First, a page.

“I tell all my patients, you need to be ‘vertical’ during the day to sleep better ‘horizontally’ at night; this means outdoor time and physical activity,” Dr. Alex Dimitriu, an expert in psychiatry and sleep medicine and the founder of Menlo Park (California) Psychiatry & Sleep Medicine and BrainfoodMD, told Healthline.

Dimitriu advised that in order to get a good night’s sleep there are a few things you should avoid during the final hours leading up to bedtime. These include caffeine, alcohol, intense exercise, bright light, naps, and electronic devices.

Experts also suggest that if you’re lying alert in bed, it might actually help to get up.

This sounds counterintuitive, but you want to avoid associating your bed with being frustrated. Experts recommend doing something relaxing, such as reading a hardcover or paperback book, and go back to bed when you feel sleepy.

Another update made by the AHA simplified healthy eating recommendations by shifting the focus to whole foods instead of nutrients.

A Mediterranean diet — which emphasizes fruits, vegetables, whole grains, and heart-healthy fats, while minimizing dairy and meat — would closely match their guidelines.

It’s still important to take a thoughtful approach to your diet, though.

Dr. Rigved Tadwalkar, a cardiologist at Providence Saint John’s Health Center in Santa Monica, California, told Healthline, “I find it unrealistic… to completely cut out a specific type of food in order to be healthy.”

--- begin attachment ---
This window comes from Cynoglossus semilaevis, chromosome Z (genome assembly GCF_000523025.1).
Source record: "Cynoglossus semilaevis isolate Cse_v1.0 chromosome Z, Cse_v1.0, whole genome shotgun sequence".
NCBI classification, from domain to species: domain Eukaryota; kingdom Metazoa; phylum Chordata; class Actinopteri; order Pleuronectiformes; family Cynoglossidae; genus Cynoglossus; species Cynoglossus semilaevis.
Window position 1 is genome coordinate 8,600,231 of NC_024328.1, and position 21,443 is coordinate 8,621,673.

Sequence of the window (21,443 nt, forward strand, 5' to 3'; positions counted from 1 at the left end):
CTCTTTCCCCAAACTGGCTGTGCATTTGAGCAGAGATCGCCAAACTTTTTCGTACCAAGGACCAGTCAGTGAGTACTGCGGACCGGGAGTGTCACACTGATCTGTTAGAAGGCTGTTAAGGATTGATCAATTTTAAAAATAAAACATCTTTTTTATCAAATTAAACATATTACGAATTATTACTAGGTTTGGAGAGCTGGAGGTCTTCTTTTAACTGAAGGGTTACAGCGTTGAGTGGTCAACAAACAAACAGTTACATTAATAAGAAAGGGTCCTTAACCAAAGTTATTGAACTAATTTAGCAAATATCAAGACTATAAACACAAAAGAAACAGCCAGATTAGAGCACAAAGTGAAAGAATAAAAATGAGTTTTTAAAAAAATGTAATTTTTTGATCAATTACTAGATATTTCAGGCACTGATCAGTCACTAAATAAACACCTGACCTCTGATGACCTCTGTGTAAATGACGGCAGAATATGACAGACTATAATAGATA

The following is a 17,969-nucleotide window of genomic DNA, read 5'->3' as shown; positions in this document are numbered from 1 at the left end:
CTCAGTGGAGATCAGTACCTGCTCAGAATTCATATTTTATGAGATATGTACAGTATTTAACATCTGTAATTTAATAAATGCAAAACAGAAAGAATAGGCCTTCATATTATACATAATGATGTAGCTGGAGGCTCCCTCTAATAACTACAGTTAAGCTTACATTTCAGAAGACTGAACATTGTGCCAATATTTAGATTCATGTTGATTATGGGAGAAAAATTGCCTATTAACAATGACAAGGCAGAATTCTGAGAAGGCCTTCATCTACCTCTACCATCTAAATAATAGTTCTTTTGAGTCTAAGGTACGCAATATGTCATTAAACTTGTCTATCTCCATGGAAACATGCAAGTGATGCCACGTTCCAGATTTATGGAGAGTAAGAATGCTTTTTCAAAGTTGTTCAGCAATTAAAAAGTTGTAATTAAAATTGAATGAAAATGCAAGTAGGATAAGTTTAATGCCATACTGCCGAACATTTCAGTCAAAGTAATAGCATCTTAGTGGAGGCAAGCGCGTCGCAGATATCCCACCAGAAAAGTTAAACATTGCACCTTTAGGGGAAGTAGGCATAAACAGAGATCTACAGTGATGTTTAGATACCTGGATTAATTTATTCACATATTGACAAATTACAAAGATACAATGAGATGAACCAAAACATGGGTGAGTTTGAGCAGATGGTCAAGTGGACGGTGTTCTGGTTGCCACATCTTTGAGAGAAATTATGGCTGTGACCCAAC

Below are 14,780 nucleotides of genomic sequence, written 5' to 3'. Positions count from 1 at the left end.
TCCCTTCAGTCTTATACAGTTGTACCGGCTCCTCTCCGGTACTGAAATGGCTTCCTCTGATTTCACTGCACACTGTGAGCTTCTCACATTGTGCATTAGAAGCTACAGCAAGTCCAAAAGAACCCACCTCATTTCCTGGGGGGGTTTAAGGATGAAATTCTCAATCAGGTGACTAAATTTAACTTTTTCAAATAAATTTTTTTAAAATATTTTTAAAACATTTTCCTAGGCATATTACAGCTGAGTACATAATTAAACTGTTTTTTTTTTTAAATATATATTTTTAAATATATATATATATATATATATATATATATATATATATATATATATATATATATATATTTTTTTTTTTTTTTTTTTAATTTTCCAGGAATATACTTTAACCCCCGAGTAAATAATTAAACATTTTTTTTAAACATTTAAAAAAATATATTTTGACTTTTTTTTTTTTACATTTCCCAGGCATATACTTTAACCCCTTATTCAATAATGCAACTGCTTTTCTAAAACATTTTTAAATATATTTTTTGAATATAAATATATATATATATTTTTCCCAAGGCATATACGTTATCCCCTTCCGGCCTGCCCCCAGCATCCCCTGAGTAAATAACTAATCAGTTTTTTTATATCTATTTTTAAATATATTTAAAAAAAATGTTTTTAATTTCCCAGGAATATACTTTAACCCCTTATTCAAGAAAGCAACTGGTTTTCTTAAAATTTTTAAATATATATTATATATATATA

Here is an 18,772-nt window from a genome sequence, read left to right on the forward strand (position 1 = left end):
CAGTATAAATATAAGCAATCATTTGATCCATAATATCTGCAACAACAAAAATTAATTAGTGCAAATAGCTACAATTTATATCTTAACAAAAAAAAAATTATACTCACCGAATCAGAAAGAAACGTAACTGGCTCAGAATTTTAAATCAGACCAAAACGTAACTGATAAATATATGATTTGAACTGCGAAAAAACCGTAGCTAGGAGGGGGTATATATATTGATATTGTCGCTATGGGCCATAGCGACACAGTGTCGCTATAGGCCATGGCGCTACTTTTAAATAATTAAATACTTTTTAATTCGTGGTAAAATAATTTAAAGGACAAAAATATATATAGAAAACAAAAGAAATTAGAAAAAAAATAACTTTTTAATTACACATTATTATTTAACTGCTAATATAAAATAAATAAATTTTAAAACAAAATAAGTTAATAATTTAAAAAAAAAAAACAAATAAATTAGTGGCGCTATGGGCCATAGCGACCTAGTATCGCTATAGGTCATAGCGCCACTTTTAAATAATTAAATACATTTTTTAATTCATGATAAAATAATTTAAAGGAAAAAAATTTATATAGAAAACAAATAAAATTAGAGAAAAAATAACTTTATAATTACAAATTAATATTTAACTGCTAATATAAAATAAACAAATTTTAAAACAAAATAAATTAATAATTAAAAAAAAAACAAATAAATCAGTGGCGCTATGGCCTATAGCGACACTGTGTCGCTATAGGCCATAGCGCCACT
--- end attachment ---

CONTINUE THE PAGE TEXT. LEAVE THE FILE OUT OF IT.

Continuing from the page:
“Sustainability is the key to longer-term behavioral change when it comes to diet,” he added.

“Let’s be clear that red meats, high-sodium foods, and sugary desserts are not specifically conducive to a healthy lifestyle, but for many individuals, taking them away completely is challenging and may serve as a roadblock in their bigger-picture adherence to an overall healthier pattern of eating,” said Tadwalkar.

Dr. Natalie Bello, MPH, the director of hypertension research at the Cedars-Sinai Smidt Heart Institute in Los Angeles, told Healthline she agreed with that sentiment.

“Everything in moderation. We’re talking about avoiding things that are bad for us, not necessarily abstaining 100 percent. I certainly never tell people you can’t have cake on your birthday,” said Bello.

“I encourage people who are trying to eat a healthier diet to start small and maybe swap out one meal a week to be more green-focused and vegetable-focused. You want it to be easily incorporated into your life, otherwise, you’re setting yourself up for failure,” Bello added.